The Ladies of Horror
Picture-Prompt Writing Challenge!
by Suzanne Madron
The city streets after four in the morning are no place for the faint of heart. The giant heartbeat slows and the omnipresent breathing grinds down to the rumble of occasional and infrequent inhales and exhales of subways and buses. Skyscrapers and brownstones press dark against a brightening sky like a bedhead of concrete and steel. If one is unprepared to look that ugliest of one-night stands in the face during the wee hours, then one has no business living on its asphalt skin like a human tick attempting to burrow in and survive on its lifeblood.
I have business here, though I am merely wandering through on my way to other places. I come to this city in between my assignments to recharge, to drink in the ambient energy of the island. To sing it back to sleep when it jerks from a nightmare. If it were to wake up, we would all be in a world of shit.
Tonight, the city is stirring in its slumber, on the verge of waking, and I must hurry if I am to be successful. I must reach its heart before the sun rises.
The staircase yawns downward before me and I can see there are no homeless people in this particular tunnel, as if they, too, sensed the shift in the air and left for places else. A low, growling moan vibrates the concrete maw and the bulbs flicker like eyelids trying to open. My footfalls echo around me and downward, chasing me into the darkening shadows of the subway platform below and beyond into the darkness of the tunnel.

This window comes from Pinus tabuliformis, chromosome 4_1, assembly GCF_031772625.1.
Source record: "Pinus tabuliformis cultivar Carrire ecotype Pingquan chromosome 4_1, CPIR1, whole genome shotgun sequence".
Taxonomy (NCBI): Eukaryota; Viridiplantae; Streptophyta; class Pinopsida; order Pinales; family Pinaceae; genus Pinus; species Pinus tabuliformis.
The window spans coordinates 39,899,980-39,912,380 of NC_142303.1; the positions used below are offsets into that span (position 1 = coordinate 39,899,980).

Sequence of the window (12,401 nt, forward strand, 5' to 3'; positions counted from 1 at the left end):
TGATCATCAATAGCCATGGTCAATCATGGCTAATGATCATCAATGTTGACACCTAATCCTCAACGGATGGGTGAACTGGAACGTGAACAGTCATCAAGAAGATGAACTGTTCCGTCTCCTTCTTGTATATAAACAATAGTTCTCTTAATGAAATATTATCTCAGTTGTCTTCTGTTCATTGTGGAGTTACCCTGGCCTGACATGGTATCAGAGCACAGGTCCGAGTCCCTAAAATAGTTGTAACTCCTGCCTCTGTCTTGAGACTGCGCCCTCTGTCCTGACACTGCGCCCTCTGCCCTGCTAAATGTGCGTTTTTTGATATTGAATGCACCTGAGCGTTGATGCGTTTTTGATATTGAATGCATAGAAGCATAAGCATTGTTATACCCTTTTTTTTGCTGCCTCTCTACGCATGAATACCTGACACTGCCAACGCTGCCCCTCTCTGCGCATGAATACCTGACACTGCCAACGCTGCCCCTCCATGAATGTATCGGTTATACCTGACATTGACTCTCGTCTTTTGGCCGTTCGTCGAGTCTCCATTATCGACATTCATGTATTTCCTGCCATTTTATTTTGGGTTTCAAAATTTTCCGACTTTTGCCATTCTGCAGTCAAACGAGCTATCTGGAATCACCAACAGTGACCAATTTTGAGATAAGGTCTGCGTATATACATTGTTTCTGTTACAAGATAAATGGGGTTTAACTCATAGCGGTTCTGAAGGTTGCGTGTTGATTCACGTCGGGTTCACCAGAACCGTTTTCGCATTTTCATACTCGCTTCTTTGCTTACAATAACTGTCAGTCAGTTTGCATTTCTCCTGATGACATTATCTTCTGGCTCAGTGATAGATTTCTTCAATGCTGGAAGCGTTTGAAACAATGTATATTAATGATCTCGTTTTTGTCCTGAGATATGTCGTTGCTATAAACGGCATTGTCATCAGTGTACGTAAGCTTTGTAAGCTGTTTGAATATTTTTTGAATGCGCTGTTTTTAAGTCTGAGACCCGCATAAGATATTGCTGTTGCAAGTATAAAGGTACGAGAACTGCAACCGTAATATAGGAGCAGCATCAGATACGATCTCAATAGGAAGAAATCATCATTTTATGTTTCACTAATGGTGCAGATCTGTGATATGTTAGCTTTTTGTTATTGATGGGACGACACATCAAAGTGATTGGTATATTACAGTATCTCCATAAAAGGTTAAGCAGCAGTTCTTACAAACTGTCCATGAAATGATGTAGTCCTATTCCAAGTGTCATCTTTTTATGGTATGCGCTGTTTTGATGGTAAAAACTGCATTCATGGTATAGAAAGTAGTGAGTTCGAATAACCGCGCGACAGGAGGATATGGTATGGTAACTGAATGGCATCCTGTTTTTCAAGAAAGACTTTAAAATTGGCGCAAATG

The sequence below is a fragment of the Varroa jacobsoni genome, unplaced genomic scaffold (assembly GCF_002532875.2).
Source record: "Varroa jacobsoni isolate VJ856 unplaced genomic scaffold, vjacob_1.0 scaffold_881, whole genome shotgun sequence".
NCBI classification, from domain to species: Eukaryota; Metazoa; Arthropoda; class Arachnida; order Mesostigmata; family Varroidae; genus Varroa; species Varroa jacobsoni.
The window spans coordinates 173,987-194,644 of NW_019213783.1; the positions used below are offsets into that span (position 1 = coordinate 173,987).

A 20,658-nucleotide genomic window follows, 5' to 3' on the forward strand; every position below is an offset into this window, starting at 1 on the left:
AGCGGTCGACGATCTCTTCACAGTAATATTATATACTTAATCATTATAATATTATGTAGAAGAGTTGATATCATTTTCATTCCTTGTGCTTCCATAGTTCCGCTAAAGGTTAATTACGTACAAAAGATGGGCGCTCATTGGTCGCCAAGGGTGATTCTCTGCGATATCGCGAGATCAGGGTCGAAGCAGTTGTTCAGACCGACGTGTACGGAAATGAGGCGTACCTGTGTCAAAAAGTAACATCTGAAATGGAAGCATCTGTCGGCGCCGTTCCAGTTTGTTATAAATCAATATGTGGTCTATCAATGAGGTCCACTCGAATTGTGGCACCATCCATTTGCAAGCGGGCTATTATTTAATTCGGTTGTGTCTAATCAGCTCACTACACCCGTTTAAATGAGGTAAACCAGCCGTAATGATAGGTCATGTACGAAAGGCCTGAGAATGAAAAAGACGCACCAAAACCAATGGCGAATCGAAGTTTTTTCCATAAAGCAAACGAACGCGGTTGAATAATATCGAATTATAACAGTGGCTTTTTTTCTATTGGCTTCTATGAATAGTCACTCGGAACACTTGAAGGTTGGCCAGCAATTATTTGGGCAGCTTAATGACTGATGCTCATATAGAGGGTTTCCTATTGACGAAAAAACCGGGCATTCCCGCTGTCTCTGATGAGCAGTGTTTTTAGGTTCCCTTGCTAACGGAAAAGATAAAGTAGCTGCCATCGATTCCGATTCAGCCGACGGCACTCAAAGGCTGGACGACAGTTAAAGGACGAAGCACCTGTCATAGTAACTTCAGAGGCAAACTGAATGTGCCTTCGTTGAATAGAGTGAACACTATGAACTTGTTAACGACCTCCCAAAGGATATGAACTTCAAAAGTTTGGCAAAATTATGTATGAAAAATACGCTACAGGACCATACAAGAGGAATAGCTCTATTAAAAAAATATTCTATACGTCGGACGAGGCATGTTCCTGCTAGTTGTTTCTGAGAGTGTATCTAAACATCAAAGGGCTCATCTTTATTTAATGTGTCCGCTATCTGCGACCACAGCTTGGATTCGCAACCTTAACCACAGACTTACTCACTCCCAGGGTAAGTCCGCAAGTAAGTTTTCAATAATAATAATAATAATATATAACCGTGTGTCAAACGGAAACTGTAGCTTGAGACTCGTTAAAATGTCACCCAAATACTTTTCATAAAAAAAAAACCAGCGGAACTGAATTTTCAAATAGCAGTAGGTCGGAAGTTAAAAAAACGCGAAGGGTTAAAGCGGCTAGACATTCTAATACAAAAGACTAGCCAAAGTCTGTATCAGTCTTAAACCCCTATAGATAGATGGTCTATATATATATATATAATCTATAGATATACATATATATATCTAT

I sing as I go, softly at first and then louder as I enter the blinking darkness of the train tunnel. Every city – every place – has a heart. This city is no different, except that its heart is so much bigger, so much louder, than others. The earth shudders beneath my feet as I continue on, the sensation easily mistaken for a nearing subway train. I know better.
My song echoes outward and upward as I reach my destination. A dilapidated brick archway is all that adorns this most sacred of places buried deep beneath the layers of civilizations come and gone. Beyond the archway is a cavern lit only by guttering candles arranged in sconces in a circle. In the center of the design is a bed. In the center of the bed sleeps a child of indeterminate gender.
I continue to sing as I replace the dying candles and candles that have already gone out with fresh ones. The new light is brighter and will last longer. The sleeper turns over and breathes evenly, the young brow is no longer furrowed by troubled dreaming and the earth settles into its usual quiet hum as I leave the cavern to travel to the next place. To the next sleeper.
Fiction © Copyright Suzanne Madron
Image courtesy of Pixabay.com
More from Suzanne Madron:
The house across the street seems to go on the market every few months, but this time nothing about the sale is normal, including the new owners. No sooner has the for sale sign come down and the neighborhood is thrown into a Lovecraftian nightmare and the only way to find out is to attend the house warming party.